Press Release
November 19, 2016

'Fire-hit villages which look like mini-Hiroshimas must get Calamity Fund'

Senate Minority Leader Ralph Recto is urging Malacañang to extend Calamity Fund assistance to thousands of homeless families in fire-razed communities in Metro Manila.

"When an entire community is burned to the ground, then it should qualify for national assistance," Recto said, adding that unlike in other calamities which "leave something to rebuild on, a fire destroys everything."

"Mabuti pa bagyo, kadalasan bubong lang ang natatangay. Sa sunog, pati pundasyon, pati septic tank, naaabo," Recto said.

"In charred villages, even communal water pipes have to be dug up, and all electrical wires have been melted," Recto said.

Recto made the observation as he appealed for national assistance to victims of two recent massive fires in Metro Manila.

About 1,400 families were left homeless in the eight-hour blaze which gutted several blocks in Addition Hills, Mandaluyong City last Nov. 13, the fifth to hit that densely-populated barangay this year.

In Las Piñas City, homes of 2,000 families in Barangay Talon 2 went up in smoke before dawn last Nov. 3.

Assisting the victims, Recto said, requires resources beyond the capacity of the city governments to provide, he said.

"Kung nawala ang mga bahay sa bagyo, siguro nagkandarapa na ang buong national government na tumulong, meron pang televised command conference ang NDRRMC (National Disaster Risk Reduction and Management Council). Kaya lang, kapag sunog tila wala sa radar," Recto said.

In extending financial aid to fire-razed communities, Recto said "funding is not a problem based on the current status of National Disaster Risk Reduction and Management Fund (NDRRMF), which has billions left in it."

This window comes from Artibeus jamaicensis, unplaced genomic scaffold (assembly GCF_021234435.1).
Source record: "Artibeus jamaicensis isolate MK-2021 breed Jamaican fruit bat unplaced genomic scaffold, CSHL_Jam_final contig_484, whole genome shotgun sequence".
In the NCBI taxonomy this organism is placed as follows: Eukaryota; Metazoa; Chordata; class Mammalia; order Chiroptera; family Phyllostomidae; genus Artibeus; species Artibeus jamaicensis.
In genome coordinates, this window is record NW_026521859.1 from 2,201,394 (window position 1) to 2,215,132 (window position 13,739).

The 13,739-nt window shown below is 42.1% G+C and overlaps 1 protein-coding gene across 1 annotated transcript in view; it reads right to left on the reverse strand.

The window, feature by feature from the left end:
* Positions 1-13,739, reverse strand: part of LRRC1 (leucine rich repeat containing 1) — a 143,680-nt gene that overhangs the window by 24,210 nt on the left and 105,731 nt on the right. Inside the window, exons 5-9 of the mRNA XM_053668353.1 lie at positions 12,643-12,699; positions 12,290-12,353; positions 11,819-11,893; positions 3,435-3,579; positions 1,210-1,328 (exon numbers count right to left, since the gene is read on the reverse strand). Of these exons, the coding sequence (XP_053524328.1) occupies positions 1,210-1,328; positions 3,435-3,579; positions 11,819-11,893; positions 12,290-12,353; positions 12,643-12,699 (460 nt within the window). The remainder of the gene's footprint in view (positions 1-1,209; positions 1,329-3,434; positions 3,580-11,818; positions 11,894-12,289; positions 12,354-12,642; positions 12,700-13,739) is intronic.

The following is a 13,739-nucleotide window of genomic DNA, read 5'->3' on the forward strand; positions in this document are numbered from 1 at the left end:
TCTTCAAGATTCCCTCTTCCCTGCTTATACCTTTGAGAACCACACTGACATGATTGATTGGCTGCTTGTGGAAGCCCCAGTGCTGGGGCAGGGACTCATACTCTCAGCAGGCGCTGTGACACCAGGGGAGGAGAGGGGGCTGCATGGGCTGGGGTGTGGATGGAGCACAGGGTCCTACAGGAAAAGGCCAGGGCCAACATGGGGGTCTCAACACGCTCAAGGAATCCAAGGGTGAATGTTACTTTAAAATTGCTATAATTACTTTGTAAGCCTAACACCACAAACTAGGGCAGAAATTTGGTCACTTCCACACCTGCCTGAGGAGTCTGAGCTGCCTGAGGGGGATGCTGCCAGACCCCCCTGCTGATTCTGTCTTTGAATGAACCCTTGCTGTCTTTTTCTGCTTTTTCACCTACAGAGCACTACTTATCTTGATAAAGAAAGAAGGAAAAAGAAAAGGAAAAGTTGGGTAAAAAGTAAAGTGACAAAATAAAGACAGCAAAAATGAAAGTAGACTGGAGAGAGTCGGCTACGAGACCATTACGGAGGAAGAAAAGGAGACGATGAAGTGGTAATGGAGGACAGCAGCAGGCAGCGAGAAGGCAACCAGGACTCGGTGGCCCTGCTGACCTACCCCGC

The authority to grant assistance is also there because large-scale fire falls under "catastrophes" which, under the special provisions on its use, the NDRRMF can be applied to.

"If the gutted community needs to be relocated, especially if the victims are informal dwellers, the NDRRMF will be a big help in in-city rebuilding, or near-city relocation, Recto said.

As of end of August, only P6.9 billion out of the P44 billion gross Calamity Fund for 2016 had been spent, leaving a balance of P37 billion.

But of this amount, P18.9 billion is earmarked for the reconstruction of Yolanda-hit areas and P1 billion for the 2016 People's Survival Fund.

"So kung meron pang mga P19 billion para sa mga bagong kalamidad, eh di kuhanan natin ito para sa mga lugar na nasunog," he said.

Recto clarified though that his proposal to use the Calamity Fund covers only "massive conflagrations, in which hundreds of homes are lost, and victims are in the thousands. Hindi kasama yung isang bahay lang ang nasunog. O kung garahe mo lang ang na-abo. Hindi kasama 'yan."

"Kung ang isang malaking lugar ay nagmistulang mini-Hiroshima, 'yan dapat nating tulungan," he stressed.

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